The power of today’s digital economy is its ability to grow and evolve. But with great power comes great responsibility, and in this case, that responsibility is to protect sensitive information from abuse and fraud. The digital economy’s dynamic nature has created many obstacles for security professionals, and the unprecedented chaos of the global pandemic has only increased and accelerated these struggles.
One of the most significant issues financial institutions (FIs) are seeing right now is application fraud. According to Aite Group’s Application Fraud: Trend Analysis and Mitigation Challenges white paper created in partnership with Early Warning Services, LLC, “application fraud has consistently been reported to be among the top two or three biggest pain points for fraud executives at FIs across the globe for the last five years, and there is evidence that it is has gotten significantly worse in 2020.”
This white paper takes a look at trends in application fraud in demand deposit accounts (DDA) and credit card accounts, the market and environmental forces that impact application fraud, and how FIs are mitigating the associated security challenges.
Here are some key takeaways from Aite Group’s Application Fraud: Trend Analysis and Mitigation Challenges white paper.
Now Trending in Crime: Application Fraud
According to Aite Group’s 2019 survey of 27 fraud executives, 33% of respondents said application fraud was a point of difficulty for them. In 2020, the trend continues with first-party check fraud stemming from application fraud making up three of the top four forms of attack patterns that fraud executives find most concerning.
Growth in application fraud has seen an average increase of 16% year-over-year from 2015 to 2019. In 2020, COVID-19 accelerated that growth, becoming the most extensive environmental factor impacting all fraud variations, with evidence that DDA and credit card losses are increasing. The coronavirus has undoubtedly had a huge impact on application fraud. However, there were market forces increasing application fraud attack rates and losses well before COVID-19 came on the scene.
These market forces driving application fraud are the result of a continued increase in data breaches that expose credentials and personally identifiable information, enabling fraudsters to assume all or part of a victim’s identity. Fraudsters can then advance their capacity to automate their attacks by using bots and human farms that are designed to overcome aging fraud detection capabilities, especially among FIs that fail to keep their detection capabilities current.
Prior to the pandemic, mule activity and deposit fraud were the most common types of fraudulent activity associated with DDA application fraud. While deposit fraud continues to be the most common, unemployment fraud is gaining momentum because of the interception of funds from government stimulus programs, including beefed-up unemployment benefits and the Paycheck Protection Program (PPP).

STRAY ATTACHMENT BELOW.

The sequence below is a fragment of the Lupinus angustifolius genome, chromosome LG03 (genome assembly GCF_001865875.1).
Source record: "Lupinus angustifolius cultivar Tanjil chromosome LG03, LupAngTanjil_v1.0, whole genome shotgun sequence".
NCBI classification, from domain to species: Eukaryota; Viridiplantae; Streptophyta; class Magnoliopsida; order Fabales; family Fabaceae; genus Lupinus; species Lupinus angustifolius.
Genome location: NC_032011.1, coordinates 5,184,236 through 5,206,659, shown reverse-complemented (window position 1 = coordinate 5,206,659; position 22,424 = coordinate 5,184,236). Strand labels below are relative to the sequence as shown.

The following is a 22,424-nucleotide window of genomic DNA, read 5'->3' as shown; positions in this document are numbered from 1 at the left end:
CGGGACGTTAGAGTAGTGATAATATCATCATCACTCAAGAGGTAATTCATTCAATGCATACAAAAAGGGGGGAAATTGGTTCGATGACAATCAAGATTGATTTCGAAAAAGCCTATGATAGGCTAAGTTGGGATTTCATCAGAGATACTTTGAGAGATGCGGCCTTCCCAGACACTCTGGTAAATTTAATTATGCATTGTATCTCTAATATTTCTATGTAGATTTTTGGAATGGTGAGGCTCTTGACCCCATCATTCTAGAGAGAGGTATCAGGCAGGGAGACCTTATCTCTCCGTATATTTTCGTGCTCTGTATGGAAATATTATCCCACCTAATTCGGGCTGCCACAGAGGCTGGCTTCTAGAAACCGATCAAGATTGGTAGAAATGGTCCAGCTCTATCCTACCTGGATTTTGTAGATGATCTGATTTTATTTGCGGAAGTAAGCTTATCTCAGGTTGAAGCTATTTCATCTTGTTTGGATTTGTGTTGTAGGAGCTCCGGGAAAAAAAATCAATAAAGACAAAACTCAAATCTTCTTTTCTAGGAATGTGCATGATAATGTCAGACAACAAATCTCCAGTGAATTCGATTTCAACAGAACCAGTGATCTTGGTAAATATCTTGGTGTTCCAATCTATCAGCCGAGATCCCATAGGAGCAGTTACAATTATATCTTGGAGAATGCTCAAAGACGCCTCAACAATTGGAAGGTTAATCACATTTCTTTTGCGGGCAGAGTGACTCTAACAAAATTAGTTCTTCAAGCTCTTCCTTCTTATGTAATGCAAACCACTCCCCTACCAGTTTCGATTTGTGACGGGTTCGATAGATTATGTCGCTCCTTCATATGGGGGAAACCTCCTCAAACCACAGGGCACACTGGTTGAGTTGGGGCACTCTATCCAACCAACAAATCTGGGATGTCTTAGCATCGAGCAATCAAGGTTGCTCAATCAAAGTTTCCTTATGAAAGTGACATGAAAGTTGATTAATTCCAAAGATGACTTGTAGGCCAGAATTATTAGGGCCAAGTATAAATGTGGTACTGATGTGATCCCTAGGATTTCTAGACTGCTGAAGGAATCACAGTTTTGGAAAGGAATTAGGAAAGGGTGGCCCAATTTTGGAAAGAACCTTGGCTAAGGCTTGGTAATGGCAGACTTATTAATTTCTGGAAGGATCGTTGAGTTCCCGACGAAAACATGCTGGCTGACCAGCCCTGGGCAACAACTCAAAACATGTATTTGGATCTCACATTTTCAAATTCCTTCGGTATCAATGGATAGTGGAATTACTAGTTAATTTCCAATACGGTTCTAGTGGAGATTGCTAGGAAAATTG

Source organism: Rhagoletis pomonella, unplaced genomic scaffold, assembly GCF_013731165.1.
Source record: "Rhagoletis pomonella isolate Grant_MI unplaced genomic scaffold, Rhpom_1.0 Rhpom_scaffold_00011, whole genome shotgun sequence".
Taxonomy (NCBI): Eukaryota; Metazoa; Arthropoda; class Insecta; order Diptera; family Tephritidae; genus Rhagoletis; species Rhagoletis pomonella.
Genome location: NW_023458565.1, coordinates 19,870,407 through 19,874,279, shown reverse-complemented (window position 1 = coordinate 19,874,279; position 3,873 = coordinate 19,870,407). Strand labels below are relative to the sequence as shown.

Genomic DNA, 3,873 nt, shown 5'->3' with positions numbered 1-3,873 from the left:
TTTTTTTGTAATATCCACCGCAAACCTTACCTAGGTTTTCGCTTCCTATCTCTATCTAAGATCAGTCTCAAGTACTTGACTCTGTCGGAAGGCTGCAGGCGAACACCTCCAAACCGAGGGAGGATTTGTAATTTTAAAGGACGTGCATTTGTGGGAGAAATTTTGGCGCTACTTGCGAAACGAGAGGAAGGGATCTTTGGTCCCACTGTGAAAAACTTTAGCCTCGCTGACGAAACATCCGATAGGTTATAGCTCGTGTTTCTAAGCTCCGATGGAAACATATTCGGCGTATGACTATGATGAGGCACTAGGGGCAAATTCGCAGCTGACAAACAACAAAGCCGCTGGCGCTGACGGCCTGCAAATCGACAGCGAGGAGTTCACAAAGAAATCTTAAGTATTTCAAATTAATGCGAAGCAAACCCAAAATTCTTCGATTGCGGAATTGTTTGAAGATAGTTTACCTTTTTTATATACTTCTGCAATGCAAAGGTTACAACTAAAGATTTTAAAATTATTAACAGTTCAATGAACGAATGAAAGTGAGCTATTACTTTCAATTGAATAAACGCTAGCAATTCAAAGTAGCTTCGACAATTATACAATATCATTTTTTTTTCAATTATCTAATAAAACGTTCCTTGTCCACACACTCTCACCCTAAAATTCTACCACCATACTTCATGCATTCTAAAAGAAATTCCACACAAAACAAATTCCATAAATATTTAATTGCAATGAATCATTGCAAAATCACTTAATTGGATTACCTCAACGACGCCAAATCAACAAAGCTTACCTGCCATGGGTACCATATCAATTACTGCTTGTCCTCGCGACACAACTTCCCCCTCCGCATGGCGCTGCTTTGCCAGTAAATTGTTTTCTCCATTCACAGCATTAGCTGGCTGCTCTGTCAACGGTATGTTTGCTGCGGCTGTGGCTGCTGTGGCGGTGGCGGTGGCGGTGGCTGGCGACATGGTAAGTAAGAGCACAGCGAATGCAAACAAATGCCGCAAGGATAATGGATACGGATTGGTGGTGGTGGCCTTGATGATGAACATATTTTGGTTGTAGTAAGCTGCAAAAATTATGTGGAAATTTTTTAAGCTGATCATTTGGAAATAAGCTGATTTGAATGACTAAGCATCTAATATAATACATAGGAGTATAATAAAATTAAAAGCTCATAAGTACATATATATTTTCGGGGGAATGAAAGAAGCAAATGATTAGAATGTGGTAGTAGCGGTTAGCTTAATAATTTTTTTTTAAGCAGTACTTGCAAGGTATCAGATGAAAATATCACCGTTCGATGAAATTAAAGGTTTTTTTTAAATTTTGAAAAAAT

“The market forces that have been driving increases in application fraud for years remain very influential, and the environmental conditions brought about by the pandemic have only accelerated those trends,” said senior analyst Trace Fooshee from Aite Group’s Fraud & AML practice. “In addition to this, application fraud solution providers have had many compelling innovations, and solution providers have had notable expansions of range and diversity.”
What’s Next: Improving Application Fraud Controls
FIs have benefitted from investment strategies that prioritize transformation or expansion of segments of their KYC control framework that focus on Identity Verification (IDV) controls. This new emphasis on improving application fraud controls is evidenced by the 43% of FIs who planned to add vendors in 2020, with 29% planning to replace one or more current vendors with a new vendor.
Evidence also suggests that fraud executives believe there is room for improvement by means of tracking, recording, and articulating the performance of their application fraud control systems. Solution providers such as Early Warning Services were cited by FIs “as among those that play an important role in stemming the capacity of money mules, synthetic identities, and first-party fraudsters to spread from one FI to the next.” Early Warning provides solutions to help financial institutions better detect identity fraud and determine the likelihood of first-party fraud or account mismanagement—all in real time.
By partnering with the right vendors and providers, FIs will see positive changes in the number of fraudulent applications being submitted, and with a good fraud control framework, they can better detect and prevent criminals from accessing secure data.
To learn more about application fraud trends, you can download the Application Fraud: Trend Analysis and Mitigation Challenges white paper here.